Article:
The Rev W T Forster, vicar of Idle, preached a sermon on A Definition of Religion and said: “Someone might ask ‘Is not war a denial of brotherhood?’ “Well, no-one can exaggerate the horrors, the crimes, the sufferings of war. While it is true to say that most wars have been prompted by ambition and avarice, lust of dominion and power, yet is only a blind reading of history to say that all wars have been of this kind. “Though most wars have been unjustifiable, we have to remember there have been other wars, necessary wars, justifiable wars, wars against tyranny and oppression, wars in defence of righteousness and truth, wars for the future well-being of mankind. Sermon on the Mount “Such, most people in the world today believe, is the war in which we are engaged. “Some people, I know, are asking for a literal interpretation of our Saviour’s words in the Sermon on the Mount. Such an interpretation lands them sooner or later in a dilemma, for if you interpret one saying literally, you must interpret all in the same way. “If the doctrine of non-resistance is carried to a logical conclusion, what does it mean? It means the wicked would be left free to revel in the helplessness of the good. Virtue would be delivered up into the hands of triumphant wrong.
“All that has been won for us in the past would be trampled on. It would mean the abolition of legislation and discipline in every department of life – and wrong-doing would go free and unpunished. What a world to live in! Christian soldiers “The other day someone asked in the columns of a newspaper: Is it consistent for Christians to become soldiers? I only know that some soldiers have been amongst the best Christians in the world. General Gordon was a soldier. So too were Hedley Vicars, Lord Roberts and many others. “In the Bible teaching itself we have examples of Christians who were soldiers and nowhere is the profession of a soldier condemned. The fact is that on this side of Heaven, soldiers are necessary to defend the right and that is what our brave lads are doing today. “They are fighting against those things which make brotherhood an impossibility, which trample on it. They are fighting for those principles which will help it to come. “So in the midst of this awful war we can repeat the words of our Teacher with a new emphasis and pray of this conflict to end in a righteous and abiding peace – a peace which will make possible the coming of the Saviour’s kingdom and the brotherhood of man.”
Vicar’s sermon tackles issue of church and war
A verdict of ‘accidentally drowned’ was returned at an inquest held on Tuesday at Calverley on the body of Joan Husbands, aged 2, daughter of B P Husbands, Sandhurst Street, Calverley, who was drowned in the canal on Sunday. The child, along with her little brother and sister, went for a walk and Joan fell into the water. Her sister, May, aged 6, jumped in after her and was with difficulty rescued by Mr William Mitchell Copley, Underwood Cottage, Calverley, who was complimented by the Coroner on his conduct.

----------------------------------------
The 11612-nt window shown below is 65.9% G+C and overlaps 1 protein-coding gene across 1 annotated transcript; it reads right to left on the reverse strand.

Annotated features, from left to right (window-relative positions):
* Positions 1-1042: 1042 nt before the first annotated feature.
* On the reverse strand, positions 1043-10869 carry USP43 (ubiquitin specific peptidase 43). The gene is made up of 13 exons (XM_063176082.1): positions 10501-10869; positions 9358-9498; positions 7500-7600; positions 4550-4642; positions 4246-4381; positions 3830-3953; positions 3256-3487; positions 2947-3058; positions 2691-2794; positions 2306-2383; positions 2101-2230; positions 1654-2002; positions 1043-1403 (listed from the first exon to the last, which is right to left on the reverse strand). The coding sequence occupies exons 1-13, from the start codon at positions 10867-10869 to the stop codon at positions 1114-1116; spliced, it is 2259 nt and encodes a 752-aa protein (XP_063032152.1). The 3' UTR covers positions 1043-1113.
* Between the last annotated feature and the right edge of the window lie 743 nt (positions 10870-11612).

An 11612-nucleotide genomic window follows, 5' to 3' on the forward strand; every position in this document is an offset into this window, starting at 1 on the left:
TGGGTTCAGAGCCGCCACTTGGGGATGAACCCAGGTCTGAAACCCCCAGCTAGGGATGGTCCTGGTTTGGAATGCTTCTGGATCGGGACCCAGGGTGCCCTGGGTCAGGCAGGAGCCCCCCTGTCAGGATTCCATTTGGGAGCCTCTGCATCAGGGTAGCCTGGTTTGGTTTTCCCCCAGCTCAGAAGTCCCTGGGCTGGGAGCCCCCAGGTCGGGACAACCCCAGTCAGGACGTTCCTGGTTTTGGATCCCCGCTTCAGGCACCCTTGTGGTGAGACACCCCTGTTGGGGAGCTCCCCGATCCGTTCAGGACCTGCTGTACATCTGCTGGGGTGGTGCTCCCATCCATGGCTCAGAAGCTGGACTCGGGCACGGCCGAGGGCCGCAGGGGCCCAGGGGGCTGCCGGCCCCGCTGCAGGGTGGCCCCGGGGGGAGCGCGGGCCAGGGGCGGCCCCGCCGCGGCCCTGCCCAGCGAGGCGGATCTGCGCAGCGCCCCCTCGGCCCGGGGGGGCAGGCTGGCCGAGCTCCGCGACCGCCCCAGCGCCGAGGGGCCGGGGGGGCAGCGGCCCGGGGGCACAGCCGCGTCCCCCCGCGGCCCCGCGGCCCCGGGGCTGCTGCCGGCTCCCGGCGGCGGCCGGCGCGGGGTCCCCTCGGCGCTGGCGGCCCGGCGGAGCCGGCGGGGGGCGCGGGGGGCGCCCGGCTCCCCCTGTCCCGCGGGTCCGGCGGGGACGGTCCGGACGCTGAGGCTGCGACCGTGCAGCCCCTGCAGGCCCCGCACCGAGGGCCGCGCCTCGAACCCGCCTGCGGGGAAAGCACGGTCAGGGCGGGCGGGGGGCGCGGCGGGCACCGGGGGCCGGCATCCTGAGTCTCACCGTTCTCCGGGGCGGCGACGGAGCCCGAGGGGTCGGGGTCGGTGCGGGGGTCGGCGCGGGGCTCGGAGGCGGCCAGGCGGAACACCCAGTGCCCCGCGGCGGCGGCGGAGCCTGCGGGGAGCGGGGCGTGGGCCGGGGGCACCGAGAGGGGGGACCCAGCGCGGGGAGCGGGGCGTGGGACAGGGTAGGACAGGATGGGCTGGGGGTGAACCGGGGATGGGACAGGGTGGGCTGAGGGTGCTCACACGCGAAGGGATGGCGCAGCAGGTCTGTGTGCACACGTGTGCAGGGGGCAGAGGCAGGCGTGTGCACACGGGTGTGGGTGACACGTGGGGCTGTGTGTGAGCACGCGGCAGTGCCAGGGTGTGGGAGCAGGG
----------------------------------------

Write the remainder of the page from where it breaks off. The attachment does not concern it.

Two year old drowned in canal
Mr John Dracup of Shipley Glen last week lifted a root of Eclipse potatoes which gave a yield of 4½ lbs – seven good potatoes in all. This is the more remarkable in that the land was virgin last March.
Bumper potato yield
Invitation accepted
Mrs Robinson, wife of Alderman G H Robinson, has accepted an invitation to perform the opening ceremony at a sale of work to be held at Bethel Baptist Church, Shipley on October 3rd. Both the Alderman and Mrs Robinson are earnest supporters of the Baptist cause.
The total receipts of the sacred concert held on behalf of the Serbian Red Cross Fund at the Princess Hall, Shipley, on August 19th were £31 9s 11d. This included two subscriptions of 10s each from Mr E Clifford Fry and Mrs J R Butland. A cheque for this amount has been sent to the treasurer of the fund.
Serbian fund boosted
Mr W Oddy has agreed to pay £60, the estimated cost of laying a new 6in main from Dockfield Road into Junction Mill for the supply to the sprinkler installation and the District Council have authorised the new main to be laid.
New main for Mill
Sunday school food treats to be curtailed
Mr J W Blackwell, Supt of St Paul’s Sunday school, Shipley, received a letter from the Ministry of Food which he shared with readers of the newspaper. Dear Sir – I have to acknowledge receipt of your letter of the 31st ult and in reply I am to say that although your Sunday school tea would not come within the provisions of the Public Meals Order, the Food Controller deprecates the holding of all entertainments which involve an unusual consumption of food. Lord Rhondda desires further that at any public function which is held, the food served should be strictly limited to the scale of rations laid down in the Public Meals Order and that the meal partaken of should in every case only be served when it is in substitution of the meal that would, under any circumstances, have been partaken of by the person attending. Yours faithfully, G E Towle Mr Blackwell added: It is quite clear from the above that it is the duty of Sunday school officials to keep undue consumption down and in every way to keep within the provisions of the Order.
The sum of £5 0s 8d has this week been credited the Shipley Soldiers’ and Sailors’ Comforts Fund, this being the sum received from John Smith, Shipley, Ltd, fruit preservers, in payment for a number of jam jars which have been collected by Shipley schoolchildren in aid of this fund.
Jam jar fund raising